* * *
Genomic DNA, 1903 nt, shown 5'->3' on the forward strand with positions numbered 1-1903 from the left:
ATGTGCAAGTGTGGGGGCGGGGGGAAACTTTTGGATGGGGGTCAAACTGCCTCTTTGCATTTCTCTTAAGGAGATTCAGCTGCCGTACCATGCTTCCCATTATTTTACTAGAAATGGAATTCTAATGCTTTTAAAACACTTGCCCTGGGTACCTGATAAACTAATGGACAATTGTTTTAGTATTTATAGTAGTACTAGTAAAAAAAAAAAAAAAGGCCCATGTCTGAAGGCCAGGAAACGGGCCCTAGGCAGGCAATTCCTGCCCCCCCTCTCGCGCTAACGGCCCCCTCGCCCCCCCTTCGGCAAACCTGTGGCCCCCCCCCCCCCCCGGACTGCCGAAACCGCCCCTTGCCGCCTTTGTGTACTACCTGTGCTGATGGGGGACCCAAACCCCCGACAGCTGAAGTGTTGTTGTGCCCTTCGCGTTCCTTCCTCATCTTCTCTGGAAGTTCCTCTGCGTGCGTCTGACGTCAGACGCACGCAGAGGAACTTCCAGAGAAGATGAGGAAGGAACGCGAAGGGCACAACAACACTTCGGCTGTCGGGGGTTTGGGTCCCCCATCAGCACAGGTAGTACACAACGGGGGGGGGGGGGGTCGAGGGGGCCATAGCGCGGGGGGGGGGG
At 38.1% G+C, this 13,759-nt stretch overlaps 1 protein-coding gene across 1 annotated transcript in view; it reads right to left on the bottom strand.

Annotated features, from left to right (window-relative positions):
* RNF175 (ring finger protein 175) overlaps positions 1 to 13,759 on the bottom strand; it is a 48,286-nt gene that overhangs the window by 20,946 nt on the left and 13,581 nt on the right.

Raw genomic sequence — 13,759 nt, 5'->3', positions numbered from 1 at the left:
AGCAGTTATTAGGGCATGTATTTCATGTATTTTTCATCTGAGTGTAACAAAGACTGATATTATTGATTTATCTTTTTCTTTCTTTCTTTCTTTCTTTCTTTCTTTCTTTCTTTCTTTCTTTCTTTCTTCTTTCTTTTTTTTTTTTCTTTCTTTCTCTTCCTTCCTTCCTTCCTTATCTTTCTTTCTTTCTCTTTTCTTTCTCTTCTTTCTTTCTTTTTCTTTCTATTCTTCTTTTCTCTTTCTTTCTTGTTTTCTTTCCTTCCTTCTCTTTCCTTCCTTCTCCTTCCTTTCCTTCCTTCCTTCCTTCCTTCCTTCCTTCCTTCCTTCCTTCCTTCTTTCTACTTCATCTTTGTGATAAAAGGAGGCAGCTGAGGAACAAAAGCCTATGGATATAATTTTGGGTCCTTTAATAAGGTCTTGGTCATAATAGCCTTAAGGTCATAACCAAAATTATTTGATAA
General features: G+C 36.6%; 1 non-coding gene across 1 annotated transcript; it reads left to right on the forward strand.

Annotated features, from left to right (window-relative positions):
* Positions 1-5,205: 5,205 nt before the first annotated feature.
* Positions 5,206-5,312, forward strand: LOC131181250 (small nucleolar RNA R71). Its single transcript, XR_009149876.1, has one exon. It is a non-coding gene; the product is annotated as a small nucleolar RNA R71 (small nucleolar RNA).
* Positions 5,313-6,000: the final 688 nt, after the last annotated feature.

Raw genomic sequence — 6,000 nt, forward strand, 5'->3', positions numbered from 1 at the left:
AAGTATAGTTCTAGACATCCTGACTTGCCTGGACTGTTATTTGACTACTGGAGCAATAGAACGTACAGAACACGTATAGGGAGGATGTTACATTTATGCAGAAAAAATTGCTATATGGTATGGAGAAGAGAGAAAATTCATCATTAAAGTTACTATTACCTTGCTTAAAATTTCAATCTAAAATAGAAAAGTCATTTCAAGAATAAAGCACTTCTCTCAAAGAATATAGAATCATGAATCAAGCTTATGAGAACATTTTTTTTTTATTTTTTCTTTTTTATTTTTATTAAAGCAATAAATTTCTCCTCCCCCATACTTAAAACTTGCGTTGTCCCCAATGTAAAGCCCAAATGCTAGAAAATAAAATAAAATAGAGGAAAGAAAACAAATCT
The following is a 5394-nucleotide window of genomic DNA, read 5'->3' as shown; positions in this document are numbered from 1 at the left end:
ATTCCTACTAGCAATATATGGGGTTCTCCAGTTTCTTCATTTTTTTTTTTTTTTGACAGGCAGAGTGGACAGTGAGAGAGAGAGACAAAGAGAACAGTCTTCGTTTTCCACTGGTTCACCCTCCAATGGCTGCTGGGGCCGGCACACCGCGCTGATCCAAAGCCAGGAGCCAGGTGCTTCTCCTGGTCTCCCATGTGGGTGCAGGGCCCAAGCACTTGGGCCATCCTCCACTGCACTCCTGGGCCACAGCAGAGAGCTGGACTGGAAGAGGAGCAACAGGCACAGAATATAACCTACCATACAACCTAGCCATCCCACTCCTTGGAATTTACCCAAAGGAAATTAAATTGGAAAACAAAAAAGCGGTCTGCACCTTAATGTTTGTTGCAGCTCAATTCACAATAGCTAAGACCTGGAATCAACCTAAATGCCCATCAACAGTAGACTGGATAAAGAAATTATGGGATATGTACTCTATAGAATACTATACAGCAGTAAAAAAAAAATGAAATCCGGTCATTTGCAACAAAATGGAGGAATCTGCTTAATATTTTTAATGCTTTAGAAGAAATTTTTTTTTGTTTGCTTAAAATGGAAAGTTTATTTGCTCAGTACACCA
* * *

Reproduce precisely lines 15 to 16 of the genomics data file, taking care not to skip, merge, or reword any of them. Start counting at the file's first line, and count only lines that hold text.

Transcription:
The following is a 5394-nucleotide window of genomic DNA, read 5'->3' as shown; positions in this document are numbered from 1 at the left end:
ATTCCTACTAGCAATATATGGGGTTCTCCAGTTTCTTCATTTTTTTTTTTTTTTGACAGGCAGAGTGGACAGTGAGAGAGAGAGACAAAGAGAACAGTCTTCGTTTTCCACTGGTTCACCCTCCAATGGCTGCTGGGGCCGGCACACCGCGCTGATCCAAAGCCAGGAGCCAGGTGCTTCTCCTGGTCTCCCATGTGGGTGCAGGGCCCAAGCACTTGGGCCATCCTCCACTGCACTCCTGGGCCACAGCAGAGAGCTGGACTGGAAGAGGAGCAACAGGCACAGAATATAACCTACCATACAACCTAGCCATCCCACTCCTTGGAATTTACCCAAAGGAAATTAAATTGGAAAACAAAAAAGCGGTCTGCACCTTAATGTTTGTTGCAGCTCAATTCACAATAGCTAAGACCTGGAATCAACCTAAATGCCCATCAACAGTAGACTGGATAAAGAAATTATGGGATATGTACTCTATAGAATACTATACAGCAGTAAAAAAAAAATGAAATCCGGTCATTTGCAACAAAATGGAGGAATCTGCTTAATATTTTTAATGCTTTAGAAGAAATTTTTTTTTGTTTGCTTAAAATGGAAAGTTTATTTGCTCAGTACACCA